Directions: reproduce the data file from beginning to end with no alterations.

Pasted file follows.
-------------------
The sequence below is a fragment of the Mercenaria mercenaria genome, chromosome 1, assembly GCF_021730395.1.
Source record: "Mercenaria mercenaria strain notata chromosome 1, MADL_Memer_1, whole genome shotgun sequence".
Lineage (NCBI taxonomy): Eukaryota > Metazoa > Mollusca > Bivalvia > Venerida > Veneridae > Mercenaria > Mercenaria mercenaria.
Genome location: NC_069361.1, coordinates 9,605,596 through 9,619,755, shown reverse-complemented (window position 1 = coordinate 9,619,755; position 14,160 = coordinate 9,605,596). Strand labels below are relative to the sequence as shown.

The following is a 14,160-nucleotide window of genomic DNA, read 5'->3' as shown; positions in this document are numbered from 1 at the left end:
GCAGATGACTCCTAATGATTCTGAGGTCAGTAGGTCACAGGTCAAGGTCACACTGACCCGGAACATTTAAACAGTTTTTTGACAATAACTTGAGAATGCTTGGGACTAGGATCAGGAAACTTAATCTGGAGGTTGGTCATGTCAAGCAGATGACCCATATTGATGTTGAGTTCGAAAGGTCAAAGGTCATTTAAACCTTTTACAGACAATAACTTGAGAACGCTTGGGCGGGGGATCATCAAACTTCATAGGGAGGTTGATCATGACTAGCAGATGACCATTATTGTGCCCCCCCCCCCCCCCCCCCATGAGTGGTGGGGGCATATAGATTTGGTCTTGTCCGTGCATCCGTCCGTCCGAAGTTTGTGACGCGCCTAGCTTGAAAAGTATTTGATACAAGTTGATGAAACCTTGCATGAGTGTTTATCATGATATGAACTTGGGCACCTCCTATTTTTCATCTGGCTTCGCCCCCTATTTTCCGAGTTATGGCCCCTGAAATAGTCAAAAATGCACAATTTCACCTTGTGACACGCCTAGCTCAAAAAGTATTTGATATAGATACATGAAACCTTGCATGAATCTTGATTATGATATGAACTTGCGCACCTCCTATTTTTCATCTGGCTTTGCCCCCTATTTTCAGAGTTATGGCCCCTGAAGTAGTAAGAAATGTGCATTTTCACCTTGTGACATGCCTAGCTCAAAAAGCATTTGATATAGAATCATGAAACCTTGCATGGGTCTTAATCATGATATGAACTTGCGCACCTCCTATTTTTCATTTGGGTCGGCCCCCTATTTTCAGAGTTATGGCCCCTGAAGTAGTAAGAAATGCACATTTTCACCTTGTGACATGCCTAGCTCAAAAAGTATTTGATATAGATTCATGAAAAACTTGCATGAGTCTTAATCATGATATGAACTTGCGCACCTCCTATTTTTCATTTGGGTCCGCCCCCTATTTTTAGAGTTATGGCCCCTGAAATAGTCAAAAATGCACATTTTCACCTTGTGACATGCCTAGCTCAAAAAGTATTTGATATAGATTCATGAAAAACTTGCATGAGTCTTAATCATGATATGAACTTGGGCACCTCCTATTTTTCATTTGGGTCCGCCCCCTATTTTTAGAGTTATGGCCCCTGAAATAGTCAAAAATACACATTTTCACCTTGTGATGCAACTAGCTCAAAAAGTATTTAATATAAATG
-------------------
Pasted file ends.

The sequence below is a fragment of the Mercenaria mercenaria genome, chromosome 1, assembly GCF_021730395.1.
Source record: "Mercenaria mercenaria strain notata chromosome 1, MADL_Memer_1, whole genome shotgun sequence".
Lineage (NCBI taxonomy): Eukaryota > Metazoa > Mollusca > Bivalvia > Venerida > Veneridae > Mercenaria > Mercenaria mercenaria.
Genome location: NC_069361.1, coordinates 9,605,596 through 9,619,755, shown reverse-complemented (window position 1 = coordinate 9,619,755; position 14,160 = coordinate 9,605,596). Strand labels below are relative to the sequence as shown.

The following is a 14,160-nucleotide window of genomic DNA, read 5'->3' as shown; positions in this document are numbered from 1 at the left end:
GCAGATGACTCCTAATGATTCTGAGGTCAGTAGGTCACAGGTCAAGGTCACACTGACCCGGAACATTTAAACAGTTTTTTGACAATAACTTGAGAATGCTTGGGACTAGGATCAGGAAACTTAATCTGGAGGTTGGTCATGTCAAGCAGATGACCCATATTGATGTTGAGTTCGAAAGGTCAAAGGTCATTTAAACCTTTTACAGACAATAACTTGAGAACGCTTGGGCGGGGGATCATCAAACTTCATAGGGAGGTTGATCATGACTAGCAGATGACCATTATTGTGCCCCCCCCCCCCCCCCCCCATGAGTGGTGGGGGCATATAGATTTGGTCTTGTCCGTGCATCCGTCCGTCCGAAGTTTGTGACGCGCCTAGCTTGAAAAGTATTTGATACAAGTTGATGAAACCTTGCATGAGTGTTTATCATGATATGAACTTGGGCACCTCCTATTTTTCATCTGGCTTCGCCCCCTATTTTCCGAGTTATGGCCCCTGAAATAGTCAAAAATGCACAATTTCACCTTGTGACACGCCTAGCTCAAAAAGTATTTGATATAGATACATGAAACCTTGCATGAATCTTGATTATGATATGAACTTGCGCACCTCCTATTTTTCATCTGGCTTTGCCCCCTATTTTCAGAGTTATGGCCCCTGAAGTAGTAAGAAATGTGCATTTTCACCTTGTGACATGCCTAGCTCAAAAAGCATTTGATATAGAATCATGAAACCTTGCATGGGTCTTAATCATGATATGAACTTGCGCACCTCCTATTTTTCATTTGGGTCGGCCCCCTATTTTCAGAGTTATGGCCCCTGAAGTAGTAAGAAATGCACATTTTCACCTTGTGACATGCCTAGCTCAAAAAGTATTTGATATAGATTCATGAAAAACTTGCATGAGTCTTAATCATGATATGAACTTGCGCACCTCCTATTTTTCATTTGGGTCCGCCCCCTATTTTTAGAGTTATGGCCCCTGAAATAGTCAAAAATGCACATTTTCACCTTGTGACATGCCTAGCTCAAAAAGTATTTGATATAGATTCATGAAAAACTTGCATGAGTCTTAATCATGATATGAACTTGGGCACCTCCTATTTTTCATTTGGGTCCGCCCCCTATTTTTAGAGTTATGGCCCCTGAAATAGTCAAAAATACACATTTTCACCTTGTGATGCAACTAGCTCAAAAAGTATTTAATATAAATG